Today is World Mental Health Day

Posted 10/10/2017

Today is World Mental Health Day, an international event that aims to encourage discussion about mental health issues. This year, the focus is mental health in the workplace.

Mental health problems are all too common in the workplace and are the leading cause of sickness absence. But it can be difficult for people to talk about their mental health at work, and unfortunately, in some cases a person’s work environment might make things even harder. In 2016, research from Beat found that one in three eating disorder sufferers experience stigma or discrimination at work, and 40% of respondents described their employer’s impact on their recovery as “unhelpful”.

So today, we’re calling on workplaces to tackle stigma and misunderstanding, and offer support and understanding for those with eating disorders. There are lots of things employers can do to make things easier for those suffering from these illnesses.

An eating disorder is a disability under the Equality Act 2010, and therefore employees with eating disorders have the same rights as anyone else protected under the Act. That means that employers must make reasonable adjustments to enable the person to do their job effectively without doing harm to their wellbeing. If you have an eating disorder, you are within your rights to discuss with your employer things like:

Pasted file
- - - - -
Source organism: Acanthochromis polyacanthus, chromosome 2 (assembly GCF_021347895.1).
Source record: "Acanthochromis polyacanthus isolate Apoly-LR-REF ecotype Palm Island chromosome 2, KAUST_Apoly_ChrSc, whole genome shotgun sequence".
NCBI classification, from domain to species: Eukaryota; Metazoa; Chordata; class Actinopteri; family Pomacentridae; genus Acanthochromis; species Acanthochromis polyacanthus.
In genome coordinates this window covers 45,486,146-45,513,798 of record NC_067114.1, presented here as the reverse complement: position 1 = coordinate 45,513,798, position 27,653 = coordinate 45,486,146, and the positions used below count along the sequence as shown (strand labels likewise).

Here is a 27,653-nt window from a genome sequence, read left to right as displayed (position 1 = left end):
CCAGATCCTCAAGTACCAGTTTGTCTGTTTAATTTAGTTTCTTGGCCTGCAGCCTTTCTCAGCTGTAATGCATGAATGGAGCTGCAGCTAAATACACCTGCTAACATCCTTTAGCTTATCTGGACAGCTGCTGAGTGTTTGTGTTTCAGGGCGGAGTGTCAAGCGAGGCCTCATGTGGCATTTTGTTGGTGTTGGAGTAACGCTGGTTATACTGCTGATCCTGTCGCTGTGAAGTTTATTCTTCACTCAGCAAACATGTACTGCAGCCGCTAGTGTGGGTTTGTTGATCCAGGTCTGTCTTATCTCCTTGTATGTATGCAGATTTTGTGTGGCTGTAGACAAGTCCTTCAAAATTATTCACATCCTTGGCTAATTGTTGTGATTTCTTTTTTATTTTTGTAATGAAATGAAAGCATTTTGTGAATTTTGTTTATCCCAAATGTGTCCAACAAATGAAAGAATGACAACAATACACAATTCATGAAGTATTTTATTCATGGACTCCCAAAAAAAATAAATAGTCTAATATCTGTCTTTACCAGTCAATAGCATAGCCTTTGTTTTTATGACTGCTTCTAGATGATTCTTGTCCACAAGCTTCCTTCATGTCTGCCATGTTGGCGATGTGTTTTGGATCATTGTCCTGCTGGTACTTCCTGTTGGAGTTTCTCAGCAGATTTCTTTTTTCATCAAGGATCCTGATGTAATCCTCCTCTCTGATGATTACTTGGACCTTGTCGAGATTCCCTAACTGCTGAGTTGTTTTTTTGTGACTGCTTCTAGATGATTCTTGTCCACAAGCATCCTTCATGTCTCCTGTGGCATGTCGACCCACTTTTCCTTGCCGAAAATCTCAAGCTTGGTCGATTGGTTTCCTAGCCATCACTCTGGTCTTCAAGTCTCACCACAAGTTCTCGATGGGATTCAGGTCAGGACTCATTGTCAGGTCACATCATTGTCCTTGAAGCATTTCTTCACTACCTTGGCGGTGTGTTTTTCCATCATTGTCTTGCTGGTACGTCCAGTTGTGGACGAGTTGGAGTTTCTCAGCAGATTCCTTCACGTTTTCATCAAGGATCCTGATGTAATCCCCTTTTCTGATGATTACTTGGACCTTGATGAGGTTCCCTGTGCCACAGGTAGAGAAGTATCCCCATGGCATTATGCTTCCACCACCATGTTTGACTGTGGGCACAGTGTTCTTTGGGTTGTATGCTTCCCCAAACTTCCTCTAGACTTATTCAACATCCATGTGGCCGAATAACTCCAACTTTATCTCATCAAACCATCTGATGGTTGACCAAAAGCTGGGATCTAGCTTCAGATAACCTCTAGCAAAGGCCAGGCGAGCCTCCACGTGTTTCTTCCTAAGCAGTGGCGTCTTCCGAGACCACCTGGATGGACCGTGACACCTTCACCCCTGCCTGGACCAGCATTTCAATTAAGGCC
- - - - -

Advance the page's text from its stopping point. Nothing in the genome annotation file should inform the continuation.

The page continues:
• Getting more time to take lunch, or ensuring you can take lunch at the times that are convenient to you.
  • Having a space where you can eat privately and discreetly.
  • Taking time off, working flexibly, or working from home so you can attend appointments.

Understanding and compassion can go a long way towards helping someone with an eating disorder. If you know someone you work with has an eating disorder, things that will make a real difference include:

  • Providing feedback on their work in a sensitive way.
  • Being aware that eating disorders can cause stress and tiredness, and people may find it harder to concentrate, which can affect their productivity or the speed at which they’re able to work. An eating disorder can also cause other health problems, which may continue to affect someone even once they’re in recovery.
  • Taking care to avoid discussing things like food, weight, and dieting.

We also encourage employers to consider having Mental Health First Aiders as part of their First Aid policy.

You can find out more about what to do if you’re worried about an employee here.

Work should not take a toll on people’s mental health. If you don’t feel you’re getting the support you need, or you’re concerned about someone you work with, Beat are here to help. Find out about the services we can offer here.